7 Love Lessons From Winter Olympians


7 Love Lessons From Winter Olympians
Translating sports language into relationship language.

Sports and love, as evidenced by Zhao Hongbo and Shen Xu's gold medal in pairs figure skating last night, are closely related. The discipline, dedication and disappointments athletes experience for the love of a sport can easily apply to how they treat another person. That being said, check out what these Olympians have to say about sports—we might never learn how to speed skate or do the skeleton bob but, listening to these athletes, we did learn a thing or two about love:

1. Enter into new relationships without dragging in baggage from your old ones. "Just by having such a bad season now, I'm able to build off little things and take the good out of it and sort of start over and not even think about what's good for me, what people would say is a good result for me. I'm going into [the Winter Olympics] as a new person."  Julia Mancuso, Women's Skiing, USA [Washington Post] Get Happy Faster: 6 Breakup Behaviors To Avoid


2. Instead of feeling resentful of people who find love before you do, take heart in the possibility that you may be next. "It's an inspiration for me to see these Olympic champions, and what it takes is a lifetime of work and sacrifices, so we know there is still hope for us in the future." Amanda Evora, Figure Skating, USA, after she and Mark Ladwig finished 10th place in pairs skating. [Huffington Post]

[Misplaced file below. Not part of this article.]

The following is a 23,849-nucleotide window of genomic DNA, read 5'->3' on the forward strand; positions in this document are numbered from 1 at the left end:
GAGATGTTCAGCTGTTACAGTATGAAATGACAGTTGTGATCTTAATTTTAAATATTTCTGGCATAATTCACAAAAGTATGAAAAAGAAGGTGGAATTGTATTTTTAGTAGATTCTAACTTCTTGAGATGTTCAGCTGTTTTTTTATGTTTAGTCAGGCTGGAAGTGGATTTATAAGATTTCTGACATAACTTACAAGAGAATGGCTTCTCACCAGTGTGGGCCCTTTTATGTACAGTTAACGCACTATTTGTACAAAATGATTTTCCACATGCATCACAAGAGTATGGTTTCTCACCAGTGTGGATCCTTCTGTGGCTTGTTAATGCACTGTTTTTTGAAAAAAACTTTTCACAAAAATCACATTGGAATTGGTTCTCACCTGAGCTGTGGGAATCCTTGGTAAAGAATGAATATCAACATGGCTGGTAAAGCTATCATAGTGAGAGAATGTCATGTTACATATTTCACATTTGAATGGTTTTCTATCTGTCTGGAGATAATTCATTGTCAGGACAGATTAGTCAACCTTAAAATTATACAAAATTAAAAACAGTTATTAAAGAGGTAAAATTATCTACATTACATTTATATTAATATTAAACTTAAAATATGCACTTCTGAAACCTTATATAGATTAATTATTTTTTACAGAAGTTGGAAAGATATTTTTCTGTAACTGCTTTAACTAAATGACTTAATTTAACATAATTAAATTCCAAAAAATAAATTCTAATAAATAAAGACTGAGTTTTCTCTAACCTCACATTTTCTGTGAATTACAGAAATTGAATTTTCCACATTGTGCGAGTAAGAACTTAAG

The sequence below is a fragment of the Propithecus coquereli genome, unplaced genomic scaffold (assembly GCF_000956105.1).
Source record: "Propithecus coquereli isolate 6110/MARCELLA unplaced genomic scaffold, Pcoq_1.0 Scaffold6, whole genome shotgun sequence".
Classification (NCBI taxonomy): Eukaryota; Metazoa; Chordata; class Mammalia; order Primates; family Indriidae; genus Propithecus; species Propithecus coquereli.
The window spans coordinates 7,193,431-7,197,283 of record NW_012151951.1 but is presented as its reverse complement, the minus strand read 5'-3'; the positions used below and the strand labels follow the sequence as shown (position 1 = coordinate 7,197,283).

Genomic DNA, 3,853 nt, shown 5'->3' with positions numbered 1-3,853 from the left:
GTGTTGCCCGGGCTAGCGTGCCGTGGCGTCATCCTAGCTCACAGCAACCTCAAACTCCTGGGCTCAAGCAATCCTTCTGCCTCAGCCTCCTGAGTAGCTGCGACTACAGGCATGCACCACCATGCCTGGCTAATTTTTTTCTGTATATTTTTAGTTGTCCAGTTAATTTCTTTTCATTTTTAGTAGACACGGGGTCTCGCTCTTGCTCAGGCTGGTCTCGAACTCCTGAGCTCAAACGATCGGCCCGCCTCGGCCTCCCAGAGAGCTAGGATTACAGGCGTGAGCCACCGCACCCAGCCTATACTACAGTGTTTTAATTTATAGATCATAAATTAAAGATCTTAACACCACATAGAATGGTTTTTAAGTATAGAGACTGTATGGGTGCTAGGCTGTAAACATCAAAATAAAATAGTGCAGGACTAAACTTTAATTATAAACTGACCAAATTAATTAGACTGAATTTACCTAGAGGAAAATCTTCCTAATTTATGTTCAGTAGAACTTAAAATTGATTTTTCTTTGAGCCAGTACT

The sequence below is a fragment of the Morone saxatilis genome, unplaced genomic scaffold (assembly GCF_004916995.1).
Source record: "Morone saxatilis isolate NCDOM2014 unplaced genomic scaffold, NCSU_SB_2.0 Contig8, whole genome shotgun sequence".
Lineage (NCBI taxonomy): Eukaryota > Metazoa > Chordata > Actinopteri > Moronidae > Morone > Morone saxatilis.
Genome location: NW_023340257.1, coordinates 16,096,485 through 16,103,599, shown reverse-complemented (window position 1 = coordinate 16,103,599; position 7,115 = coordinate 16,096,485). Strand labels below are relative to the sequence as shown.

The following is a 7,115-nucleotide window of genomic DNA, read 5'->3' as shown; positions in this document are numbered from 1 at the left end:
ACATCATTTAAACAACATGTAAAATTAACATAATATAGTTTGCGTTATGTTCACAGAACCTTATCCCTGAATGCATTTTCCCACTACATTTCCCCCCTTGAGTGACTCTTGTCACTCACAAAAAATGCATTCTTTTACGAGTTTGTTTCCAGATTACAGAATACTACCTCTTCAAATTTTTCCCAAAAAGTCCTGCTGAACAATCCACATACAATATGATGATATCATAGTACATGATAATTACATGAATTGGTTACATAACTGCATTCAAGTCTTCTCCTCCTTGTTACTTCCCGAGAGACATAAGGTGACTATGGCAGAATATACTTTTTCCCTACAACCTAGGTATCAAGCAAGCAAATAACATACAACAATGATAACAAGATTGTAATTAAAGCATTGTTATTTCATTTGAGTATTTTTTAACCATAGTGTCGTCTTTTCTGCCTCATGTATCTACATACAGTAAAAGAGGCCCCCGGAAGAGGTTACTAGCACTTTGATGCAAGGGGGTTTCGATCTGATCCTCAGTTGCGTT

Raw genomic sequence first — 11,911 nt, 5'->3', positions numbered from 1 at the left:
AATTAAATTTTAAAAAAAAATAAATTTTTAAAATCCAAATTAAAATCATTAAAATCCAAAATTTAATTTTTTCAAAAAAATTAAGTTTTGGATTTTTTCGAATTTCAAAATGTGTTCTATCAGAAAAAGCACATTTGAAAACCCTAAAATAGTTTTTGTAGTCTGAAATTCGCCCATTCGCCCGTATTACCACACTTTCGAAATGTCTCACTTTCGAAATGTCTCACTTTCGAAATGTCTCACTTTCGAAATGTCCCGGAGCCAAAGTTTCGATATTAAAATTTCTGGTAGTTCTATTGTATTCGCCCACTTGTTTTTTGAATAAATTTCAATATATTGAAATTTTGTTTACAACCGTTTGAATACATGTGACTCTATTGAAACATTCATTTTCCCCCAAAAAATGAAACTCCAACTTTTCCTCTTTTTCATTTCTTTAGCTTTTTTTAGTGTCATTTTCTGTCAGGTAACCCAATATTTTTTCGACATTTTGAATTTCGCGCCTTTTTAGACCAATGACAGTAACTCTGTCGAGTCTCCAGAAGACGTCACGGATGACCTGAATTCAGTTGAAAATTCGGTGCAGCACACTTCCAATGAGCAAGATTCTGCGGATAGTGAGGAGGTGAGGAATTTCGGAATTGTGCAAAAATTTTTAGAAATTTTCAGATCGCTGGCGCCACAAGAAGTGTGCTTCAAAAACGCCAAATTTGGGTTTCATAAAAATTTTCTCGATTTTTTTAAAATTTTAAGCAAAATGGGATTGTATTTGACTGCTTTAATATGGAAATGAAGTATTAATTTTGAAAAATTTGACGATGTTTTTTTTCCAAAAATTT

3. Love may be dangerous, but you'll never win the gold medal if you don't give it a shot. "I'm a person who loves dangerous stuff. I like taking thrills. I'm interested in cars, I'm interested in motorcycles. I'm interested in scary things and taking dares." Mo Tae-Bum, Speed Skating, South Korea, after winning the gold medal in the men's 500 meter on his 21st birthday. [Reuters]

4. Love requires a lot of work and a little bit of luck. "Though I've watched a lot of Olympics since I was little, I think it's one of those competitions you really have to have luck.When other athletes who have been doing well have a bit of a collapse at the Olympics, it is probably from feeling pressure and because it's the most important competition." Kim Yu-Na, Figure Skating, South Korea [MGC News] Guide To Getting Lucky In The Lavatory

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